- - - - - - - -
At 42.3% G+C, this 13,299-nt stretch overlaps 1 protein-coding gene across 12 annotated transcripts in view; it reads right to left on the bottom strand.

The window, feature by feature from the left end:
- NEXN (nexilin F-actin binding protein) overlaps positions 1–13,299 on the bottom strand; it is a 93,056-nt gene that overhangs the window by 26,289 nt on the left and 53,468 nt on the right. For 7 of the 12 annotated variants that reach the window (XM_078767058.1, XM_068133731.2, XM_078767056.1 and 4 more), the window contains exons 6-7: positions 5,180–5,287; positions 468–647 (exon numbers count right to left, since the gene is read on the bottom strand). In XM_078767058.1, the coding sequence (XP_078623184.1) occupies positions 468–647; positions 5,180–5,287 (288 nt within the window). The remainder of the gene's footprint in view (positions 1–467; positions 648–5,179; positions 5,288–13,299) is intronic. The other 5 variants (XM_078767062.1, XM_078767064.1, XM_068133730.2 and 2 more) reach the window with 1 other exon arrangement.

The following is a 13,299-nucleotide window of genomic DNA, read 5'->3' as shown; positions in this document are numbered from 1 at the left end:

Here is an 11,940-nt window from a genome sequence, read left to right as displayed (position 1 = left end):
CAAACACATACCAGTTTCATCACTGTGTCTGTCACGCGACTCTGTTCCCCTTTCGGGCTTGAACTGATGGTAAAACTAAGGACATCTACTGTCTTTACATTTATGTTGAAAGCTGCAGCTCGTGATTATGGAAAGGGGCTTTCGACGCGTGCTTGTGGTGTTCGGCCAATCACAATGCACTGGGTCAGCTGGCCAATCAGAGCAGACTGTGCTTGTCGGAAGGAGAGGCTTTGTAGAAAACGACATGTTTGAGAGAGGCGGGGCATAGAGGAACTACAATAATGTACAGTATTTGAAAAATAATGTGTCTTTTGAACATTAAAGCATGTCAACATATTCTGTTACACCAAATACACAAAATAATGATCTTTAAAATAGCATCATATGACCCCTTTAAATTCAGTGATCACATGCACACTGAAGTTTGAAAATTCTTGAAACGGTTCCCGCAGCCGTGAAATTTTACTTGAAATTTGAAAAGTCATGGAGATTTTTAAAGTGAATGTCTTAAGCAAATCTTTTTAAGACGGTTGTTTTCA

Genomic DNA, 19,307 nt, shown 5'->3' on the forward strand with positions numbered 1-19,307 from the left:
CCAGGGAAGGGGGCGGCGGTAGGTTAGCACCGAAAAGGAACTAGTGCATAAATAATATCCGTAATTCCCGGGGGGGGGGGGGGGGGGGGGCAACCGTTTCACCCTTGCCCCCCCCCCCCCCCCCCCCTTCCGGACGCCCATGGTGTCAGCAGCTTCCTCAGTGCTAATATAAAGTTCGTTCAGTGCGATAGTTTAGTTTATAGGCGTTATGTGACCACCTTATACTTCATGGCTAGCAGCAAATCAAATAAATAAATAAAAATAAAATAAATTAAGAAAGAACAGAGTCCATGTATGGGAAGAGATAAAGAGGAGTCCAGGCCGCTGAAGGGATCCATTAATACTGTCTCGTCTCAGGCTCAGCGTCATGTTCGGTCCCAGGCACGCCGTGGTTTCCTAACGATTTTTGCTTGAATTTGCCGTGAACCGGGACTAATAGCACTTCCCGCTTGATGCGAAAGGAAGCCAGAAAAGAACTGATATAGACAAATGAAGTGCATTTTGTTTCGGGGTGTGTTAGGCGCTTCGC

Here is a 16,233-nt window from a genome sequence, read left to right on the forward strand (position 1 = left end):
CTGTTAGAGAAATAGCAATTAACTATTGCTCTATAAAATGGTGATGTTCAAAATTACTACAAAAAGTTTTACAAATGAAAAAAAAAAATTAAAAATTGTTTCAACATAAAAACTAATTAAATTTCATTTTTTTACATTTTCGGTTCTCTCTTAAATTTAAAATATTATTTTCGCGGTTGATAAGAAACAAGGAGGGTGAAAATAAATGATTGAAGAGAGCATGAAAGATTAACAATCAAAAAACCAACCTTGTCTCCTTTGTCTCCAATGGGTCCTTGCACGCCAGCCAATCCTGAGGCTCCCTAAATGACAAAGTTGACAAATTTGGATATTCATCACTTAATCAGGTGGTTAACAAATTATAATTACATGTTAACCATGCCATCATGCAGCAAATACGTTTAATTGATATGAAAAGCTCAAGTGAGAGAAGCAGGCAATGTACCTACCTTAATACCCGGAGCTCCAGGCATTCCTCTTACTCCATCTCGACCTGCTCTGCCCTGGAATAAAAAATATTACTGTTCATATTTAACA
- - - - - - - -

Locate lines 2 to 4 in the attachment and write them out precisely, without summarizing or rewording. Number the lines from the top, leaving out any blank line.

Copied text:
The window, feature by feature from the left end:
- NEXN (nexilin F-actin binding protein) overlaps positions 1–13,299 on the bottom strand; it is a 93,056-nt gene that overhangs the window by 26,289 nt on the left and 53,468 nt on the right. For 7 of the 12 annotated variants that reach the window (XM_078767058.1, XM_068133731.2, XM_078767056.1 and 4 more), the window contains exons 6-7: positions 5,180–5,287; positions 468–647 (exon numbers count right to left, since the gene is read on the bottom strand). In XM_078767058.1, the coding sequence (XP_078623184.1) occupies positions 468–647; positions 5,180–5,287 (288 nt within the window). The remainder of the gene's footprint in view (positions 1–467; positions 648–5,179; positions 5,288–13,299) is intronic. The other 5 variants (XM_078767062.1, XM_078767064.1, XM_068133730.2 and 2 more) reach the window with 1 other exon arrangement.

The following is a 13,299-nucleotide window of genomic DNA, read 5'->3' as shown; positions in this document are numbered from 1 at the left end: